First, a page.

M-A Celebrates Pam Wimberly

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On Thursday, June 1st, over 100 people convened in the New Gym to celebrate Pamela Wimberly’s 55 years of service to the M-A community. Teachers, administrators, and community members helped organize the event.

Principal Karl Losekoot, P.E. teacher Eric Wilmurt, former-principal Matthew Zito, M-A alum and staff member Adrian Perkins, and a representative from Assemblyman Marc Berman’s office spoke in recognition of Wimberly’s accomplishments and impact on M-A. Perkins, also a former M-A girls basketball player, presented “Coach Wimbo” with a jersey and a box of photos and mementos from her time at M-A. 

A poster displays some statistics from Wimberly’s time at M-A

Wimberly also received written recognition from Congresswoman Anna Eshoo, State Senator Josh Becker, Berman, Menlo Park Mayor Jen Wolosin, and Atherton Mayor Bill Widmer. Suspended on the walls of the gym were a massive poster congratulating Wimberly on her retirement and a screen displaying photos of Wimberly and slides detailing her accomplishments.

Perkins knew Wimberly for much of her life, as Wimberly coached both her mother and her aunt. In 1999, Perkins played varsity basketball under Wimberly, and returned to coach with her after graduating college. Perkins has been at M-A for 15 years, and currently works in M-A’s Guidance Office. Perkins said, “She has impacted my life so much by showing me how to lead and showing me how to overcome mental battles. The joy and the love that Ms. Wimberly has for M-A is incredible. It just makes me want to come back and do 15 more years.”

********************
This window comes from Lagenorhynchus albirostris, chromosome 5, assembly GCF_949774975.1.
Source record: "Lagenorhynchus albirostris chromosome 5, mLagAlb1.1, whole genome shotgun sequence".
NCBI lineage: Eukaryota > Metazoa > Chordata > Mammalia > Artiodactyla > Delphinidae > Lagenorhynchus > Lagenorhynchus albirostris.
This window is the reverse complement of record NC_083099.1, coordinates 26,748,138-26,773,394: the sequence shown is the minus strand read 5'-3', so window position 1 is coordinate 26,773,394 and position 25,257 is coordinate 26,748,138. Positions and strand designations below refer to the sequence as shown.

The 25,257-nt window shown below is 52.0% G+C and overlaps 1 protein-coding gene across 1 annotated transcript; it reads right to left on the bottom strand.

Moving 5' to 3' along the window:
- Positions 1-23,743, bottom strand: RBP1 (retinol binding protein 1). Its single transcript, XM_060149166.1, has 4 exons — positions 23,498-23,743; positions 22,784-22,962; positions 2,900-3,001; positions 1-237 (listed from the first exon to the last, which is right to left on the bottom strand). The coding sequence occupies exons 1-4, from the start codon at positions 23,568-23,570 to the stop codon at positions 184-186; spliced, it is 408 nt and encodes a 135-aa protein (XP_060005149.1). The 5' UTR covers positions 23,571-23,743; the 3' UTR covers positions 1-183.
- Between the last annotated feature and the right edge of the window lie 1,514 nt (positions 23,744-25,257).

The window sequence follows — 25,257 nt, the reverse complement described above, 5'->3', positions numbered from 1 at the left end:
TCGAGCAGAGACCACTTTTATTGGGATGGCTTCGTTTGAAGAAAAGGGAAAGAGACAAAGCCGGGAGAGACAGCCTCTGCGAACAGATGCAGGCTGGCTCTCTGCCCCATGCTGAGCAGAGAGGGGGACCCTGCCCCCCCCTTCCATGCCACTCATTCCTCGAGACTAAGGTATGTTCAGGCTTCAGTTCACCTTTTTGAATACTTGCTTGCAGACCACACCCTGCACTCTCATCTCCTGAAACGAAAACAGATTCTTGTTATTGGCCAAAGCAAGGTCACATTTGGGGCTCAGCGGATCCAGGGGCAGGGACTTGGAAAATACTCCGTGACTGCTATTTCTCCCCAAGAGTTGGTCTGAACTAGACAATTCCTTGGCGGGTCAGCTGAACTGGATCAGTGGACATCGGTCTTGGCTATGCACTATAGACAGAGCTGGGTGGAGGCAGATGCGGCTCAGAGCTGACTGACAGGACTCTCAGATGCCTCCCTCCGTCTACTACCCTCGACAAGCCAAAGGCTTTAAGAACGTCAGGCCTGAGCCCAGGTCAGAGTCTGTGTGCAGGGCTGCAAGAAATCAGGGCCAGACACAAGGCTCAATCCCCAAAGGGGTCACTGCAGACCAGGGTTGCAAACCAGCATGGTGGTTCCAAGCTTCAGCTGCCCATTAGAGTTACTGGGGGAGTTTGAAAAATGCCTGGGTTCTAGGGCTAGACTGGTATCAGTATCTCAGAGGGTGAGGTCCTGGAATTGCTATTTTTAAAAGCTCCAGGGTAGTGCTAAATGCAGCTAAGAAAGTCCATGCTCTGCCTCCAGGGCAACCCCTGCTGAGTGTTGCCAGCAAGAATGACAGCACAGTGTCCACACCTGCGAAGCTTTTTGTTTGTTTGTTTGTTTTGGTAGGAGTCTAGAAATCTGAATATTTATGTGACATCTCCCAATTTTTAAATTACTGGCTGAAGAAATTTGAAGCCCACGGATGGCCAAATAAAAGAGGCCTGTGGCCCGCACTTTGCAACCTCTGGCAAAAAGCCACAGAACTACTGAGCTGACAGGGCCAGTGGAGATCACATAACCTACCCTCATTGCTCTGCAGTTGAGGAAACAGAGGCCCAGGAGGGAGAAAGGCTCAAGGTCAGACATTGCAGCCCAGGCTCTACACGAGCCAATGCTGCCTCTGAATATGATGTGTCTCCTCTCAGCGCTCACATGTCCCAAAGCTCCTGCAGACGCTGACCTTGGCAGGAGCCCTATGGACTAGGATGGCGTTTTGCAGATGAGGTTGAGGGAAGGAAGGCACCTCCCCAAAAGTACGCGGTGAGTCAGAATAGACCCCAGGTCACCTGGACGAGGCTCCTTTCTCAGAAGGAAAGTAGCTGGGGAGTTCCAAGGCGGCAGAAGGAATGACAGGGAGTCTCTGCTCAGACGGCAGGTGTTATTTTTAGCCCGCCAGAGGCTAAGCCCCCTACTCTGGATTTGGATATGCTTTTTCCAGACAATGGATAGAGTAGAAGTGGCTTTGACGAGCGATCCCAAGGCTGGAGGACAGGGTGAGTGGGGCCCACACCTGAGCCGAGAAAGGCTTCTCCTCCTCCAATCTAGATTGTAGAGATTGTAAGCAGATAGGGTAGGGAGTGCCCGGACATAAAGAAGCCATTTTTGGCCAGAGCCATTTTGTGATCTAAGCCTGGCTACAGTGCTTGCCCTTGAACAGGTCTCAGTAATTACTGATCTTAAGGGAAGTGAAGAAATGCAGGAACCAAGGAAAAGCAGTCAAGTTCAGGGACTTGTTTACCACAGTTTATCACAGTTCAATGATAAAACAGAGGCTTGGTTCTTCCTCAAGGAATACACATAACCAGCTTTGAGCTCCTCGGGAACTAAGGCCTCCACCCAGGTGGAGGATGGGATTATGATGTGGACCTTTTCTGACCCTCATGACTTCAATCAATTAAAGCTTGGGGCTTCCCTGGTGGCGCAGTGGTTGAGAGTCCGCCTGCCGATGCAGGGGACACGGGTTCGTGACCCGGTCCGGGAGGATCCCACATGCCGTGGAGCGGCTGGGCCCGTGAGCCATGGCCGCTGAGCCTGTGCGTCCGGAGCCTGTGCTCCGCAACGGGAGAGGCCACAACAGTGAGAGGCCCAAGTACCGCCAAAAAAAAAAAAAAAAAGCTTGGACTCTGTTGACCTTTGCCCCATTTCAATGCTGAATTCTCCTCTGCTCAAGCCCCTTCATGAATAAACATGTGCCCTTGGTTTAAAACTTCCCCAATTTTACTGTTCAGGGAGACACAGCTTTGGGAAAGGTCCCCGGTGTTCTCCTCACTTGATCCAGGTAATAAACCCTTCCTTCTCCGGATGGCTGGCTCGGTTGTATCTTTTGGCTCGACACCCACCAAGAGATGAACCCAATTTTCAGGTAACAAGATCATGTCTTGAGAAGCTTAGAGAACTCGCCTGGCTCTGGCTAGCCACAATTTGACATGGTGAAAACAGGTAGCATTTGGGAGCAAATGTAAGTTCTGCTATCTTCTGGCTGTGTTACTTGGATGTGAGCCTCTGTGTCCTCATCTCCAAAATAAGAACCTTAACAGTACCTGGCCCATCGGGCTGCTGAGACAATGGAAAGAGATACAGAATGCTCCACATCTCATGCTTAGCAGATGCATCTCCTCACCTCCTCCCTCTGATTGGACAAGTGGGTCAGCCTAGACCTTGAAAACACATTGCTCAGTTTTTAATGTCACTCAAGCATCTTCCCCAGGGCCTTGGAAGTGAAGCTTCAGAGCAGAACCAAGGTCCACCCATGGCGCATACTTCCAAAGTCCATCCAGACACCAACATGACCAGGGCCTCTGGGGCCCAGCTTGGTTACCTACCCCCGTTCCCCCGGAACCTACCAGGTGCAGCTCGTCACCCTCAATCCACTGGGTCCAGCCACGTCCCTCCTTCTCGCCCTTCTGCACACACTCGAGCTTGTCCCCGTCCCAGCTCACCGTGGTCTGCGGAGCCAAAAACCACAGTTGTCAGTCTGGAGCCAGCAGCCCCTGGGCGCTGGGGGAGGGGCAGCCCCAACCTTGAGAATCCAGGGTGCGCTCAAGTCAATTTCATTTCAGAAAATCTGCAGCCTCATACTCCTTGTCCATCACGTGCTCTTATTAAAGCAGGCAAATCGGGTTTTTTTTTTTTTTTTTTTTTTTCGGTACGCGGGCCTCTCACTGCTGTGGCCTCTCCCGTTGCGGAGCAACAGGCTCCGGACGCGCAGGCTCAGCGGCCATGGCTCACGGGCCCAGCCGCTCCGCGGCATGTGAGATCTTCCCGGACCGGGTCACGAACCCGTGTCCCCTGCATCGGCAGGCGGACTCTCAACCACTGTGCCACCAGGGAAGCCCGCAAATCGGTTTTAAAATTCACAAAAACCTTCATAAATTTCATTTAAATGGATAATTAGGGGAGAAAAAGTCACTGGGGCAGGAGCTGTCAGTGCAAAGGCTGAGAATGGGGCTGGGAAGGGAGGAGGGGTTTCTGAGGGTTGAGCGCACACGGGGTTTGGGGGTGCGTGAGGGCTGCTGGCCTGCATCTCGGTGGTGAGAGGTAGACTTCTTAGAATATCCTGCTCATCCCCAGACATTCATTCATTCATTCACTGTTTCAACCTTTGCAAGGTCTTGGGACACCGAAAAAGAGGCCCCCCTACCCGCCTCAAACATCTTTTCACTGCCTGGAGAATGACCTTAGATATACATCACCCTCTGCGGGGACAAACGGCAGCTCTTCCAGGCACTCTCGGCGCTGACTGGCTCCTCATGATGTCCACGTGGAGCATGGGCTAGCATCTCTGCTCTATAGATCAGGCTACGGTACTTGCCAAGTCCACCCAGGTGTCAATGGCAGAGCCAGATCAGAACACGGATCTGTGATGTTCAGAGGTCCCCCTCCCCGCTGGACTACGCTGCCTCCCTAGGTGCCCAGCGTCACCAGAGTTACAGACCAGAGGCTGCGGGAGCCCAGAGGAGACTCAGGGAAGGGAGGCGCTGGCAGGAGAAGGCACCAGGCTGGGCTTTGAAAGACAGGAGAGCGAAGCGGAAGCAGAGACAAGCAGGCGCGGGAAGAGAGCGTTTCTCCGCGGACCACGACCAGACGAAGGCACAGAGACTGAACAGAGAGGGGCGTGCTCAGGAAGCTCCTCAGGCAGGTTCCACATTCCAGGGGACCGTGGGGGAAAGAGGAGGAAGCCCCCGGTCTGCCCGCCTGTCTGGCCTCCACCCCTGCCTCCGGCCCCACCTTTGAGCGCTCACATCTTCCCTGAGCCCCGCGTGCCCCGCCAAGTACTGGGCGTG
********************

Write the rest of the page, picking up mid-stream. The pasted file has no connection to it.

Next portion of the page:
PE coach Eric Wilmurt delivered an emotional speech on working with Wimberly

Erica Hayes attended M-A from 2004 to 2008, and had Wimberly as either a basketball coach or P.E. teacher for all four years. Hayes said, “She has just impacted my life in so many ways throughout my basketball career, so I had to come and show her love and support. She was just always raising the standard and always seeing the best in you.” 

Recalling a fond memory with Wimberly, Hayes said, “I remember one particular time, I was in the game and I did a behind-the-back layup and she was like, ‘Erica, you don’t have to be so fancy all the time, just make the layup!’ And I was like, ‘Eh, alright’, but I do it again and she takes me out of the game. And I looked at her like, ‘I’m ready, I’m not gonna do that again, I  promise!’”

Hayes concluded, “She just always pushes you to be better, and she’s always leading by example. A phenomenal woman, overall.”

Yolanda Nelson, Hayes’ mother, said, “Because of Ms. Wimberly, my daughter made it on the Hall of Fame here.”

State Senator Josh Becker presented Wimberly with an award for her 55 years of service to the M-A community.

Keith Perkins, a former M-A custodian and parent, said, “She was definitely a mentor to me because, with her being older and her being a black female—one of the only black teachers here—I could always go to her and ask her for advice. She would be honest with me, and that’s what I loved about her. It was not like she was trying to trash anybody, she just helped me out.” On her retirement, Perkins said, “It’s about time.”

Vicki Sullivan was an M-A English teacher for over 20 years and coached with Wimberly for more than 10 of them.

Vicki Sullivan said, “Pam’s the winningest woman coach in California! I had a ball being her assistant coach.” Larry Sullivan, Vicki Sullivan’s husband, added, “[Vicki] emphasizes that she was the assistant coach out of respect for Pam. That’s a sign of respect to what Pam really stood for: excellence of coaching but also integrity and citizenship. [Pam] is a very special person.” 

Former principal Matthew Zito spoke on Wimberly’s role as a pillar of the M-A community.